Flight Attendants Ask for OSHA Worker Protections

The Association of Flight Attendants asks OSHA to oversee their members' occupational safety and health.

The Association of Flight Attendants (AFA) testified on Dec. 10 that the protections offered to most workers by OSHA should apply to cabin crews as well.

"Flight attendants are the only transportation workers with no government agency overseeing their occupational safety and health," AFA President Patricia Friend told a Federal Aviation Administration (FAA) panel.

AFA members described a number of challenges they face daily, including poor air quality, oversize carry-on bags, heavy carts and infectious diseases.

OSHA does not have jurisdiction over airline flight crews because of a provision of the 1970 Occupational Safety and Health Act allowing other federal agencies to assume this responsibility for certain classifications of employees.

In 1975, FAA issued a notice stating that it had such responsibility for promulgating rules, including those covering occupational safety and health, for the safety of civil aircraft.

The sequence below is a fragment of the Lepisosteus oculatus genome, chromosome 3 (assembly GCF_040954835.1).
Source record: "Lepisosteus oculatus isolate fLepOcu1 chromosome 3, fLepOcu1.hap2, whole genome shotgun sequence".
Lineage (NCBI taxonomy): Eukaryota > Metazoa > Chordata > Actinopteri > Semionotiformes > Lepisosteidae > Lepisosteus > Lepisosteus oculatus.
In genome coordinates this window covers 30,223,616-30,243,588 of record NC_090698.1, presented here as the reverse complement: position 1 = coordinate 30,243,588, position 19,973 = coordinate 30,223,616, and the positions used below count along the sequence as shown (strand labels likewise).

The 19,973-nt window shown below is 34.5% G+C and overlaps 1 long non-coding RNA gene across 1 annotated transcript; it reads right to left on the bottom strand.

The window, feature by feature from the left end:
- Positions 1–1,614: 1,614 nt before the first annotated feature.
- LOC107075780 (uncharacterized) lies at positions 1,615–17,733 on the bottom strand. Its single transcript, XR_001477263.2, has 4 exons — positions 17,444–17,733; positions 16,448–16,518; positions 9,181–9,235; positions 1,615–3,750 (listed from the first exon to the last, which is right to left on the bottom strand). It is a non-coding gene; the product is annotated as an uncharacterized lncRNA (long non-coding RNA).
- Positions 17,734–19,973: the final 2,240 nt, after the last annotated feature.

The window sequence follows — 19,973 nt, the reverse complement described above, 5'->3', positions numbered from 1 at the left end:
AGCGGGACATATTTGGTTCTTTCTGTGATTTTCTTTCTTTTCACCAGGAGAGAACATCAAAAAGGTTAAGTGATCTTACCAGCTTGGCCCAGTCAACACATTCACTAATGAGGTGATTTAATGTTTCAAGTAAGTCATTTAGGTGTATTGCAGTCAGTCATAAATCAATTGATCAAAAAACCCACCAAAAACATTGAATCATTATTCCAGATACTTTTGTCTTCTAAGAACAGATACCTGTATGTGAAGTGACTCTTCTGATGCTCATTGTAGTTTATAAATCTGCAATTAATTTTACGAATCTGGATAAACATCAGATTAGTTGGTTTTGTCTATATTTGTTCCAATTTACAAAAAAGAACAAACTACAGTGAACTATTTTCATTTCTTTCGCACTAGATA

In 1990, the AFA petitioned FAA urging the agency to issue such rules. However, in 1997 FAA rejected an AFA petition for OSHA coverage.

It does not appear that FAA now would cede responsibility to OSHA for occupational safety and health of flight crews, as the unions urged at the hearing.

In the Federal Register notice announcing the hearing, FAA said it has considered several alternative approaches to occupational safety and health in the industry, including the delegation of certain areas of responsibility to OSHA similar to what was developed by the Federal Railroad Administration in 1978.

"However, the FAA has determined that this would be impractical for several reasons," the agency notice stated. These include:

  • "State OSHA requirements can be more protective than Federal OSHA requirements and can vary among states resulting in multiple standards,
  • "Current OSHA requirements were not developed for aircraft in operation; and
  • "OSHA's jurisdiction is limited to the United States and therefore would not apply to international operations."

The AFA is a labor union representing more than 46,000 flight attendants at 26 airlines.

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